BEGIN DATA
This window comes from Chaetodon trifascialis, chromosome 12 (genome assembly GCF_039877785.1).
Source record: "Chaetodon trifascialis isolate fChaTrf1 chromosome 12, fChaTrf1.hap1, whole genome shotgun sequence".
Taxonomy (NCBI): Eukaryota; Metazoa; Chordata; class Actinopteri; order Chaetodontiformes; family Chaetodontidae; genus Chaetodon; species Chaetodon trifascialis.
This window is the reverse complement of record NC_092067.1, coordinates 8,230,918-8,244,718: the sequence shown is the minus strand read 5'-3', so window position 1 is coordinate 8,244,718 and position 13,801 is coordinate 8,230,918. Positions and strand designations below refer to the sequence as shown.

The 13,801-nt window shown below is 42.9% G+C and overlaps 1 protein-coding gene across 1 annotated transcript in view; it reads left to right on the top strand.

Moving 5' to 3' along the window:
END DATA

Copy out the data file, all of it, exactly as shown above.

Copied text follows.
This window comes from Chaetodon trifascialis, chromosome 12 (genome assembly GCF_039877785.1).
Source record: "Chaetodon trifascialis isolate fChaTrf1 chromosome 12, fChaTrf1.hap1, whole genome shotgun sequence".
Taxonomy (NCBI): Eukaryota; Metazoa; Chordata; class Actinopteri; order Chaetodontiformes; family Chaetodontidae; genus Chaetodon; species Chaetodon trifascialis.
This window is the reverse complement of record NC_092067.1, coordinates 8,230,918-8,244,718: the sequence shown is the minus strand read 5'-3', so window position 1 is coordinate 8,244,718 and position 13,801 is coordinate 8,230,918. Positions and strand designations below refer to the sequence as shown.

The 13,801-nt window shown below is 42.9% G+C and overlaps 1 protein-coding gene across 1 annotated transcript in view; it reads left to right on the top strand.

Moving 5' to 3' along the window: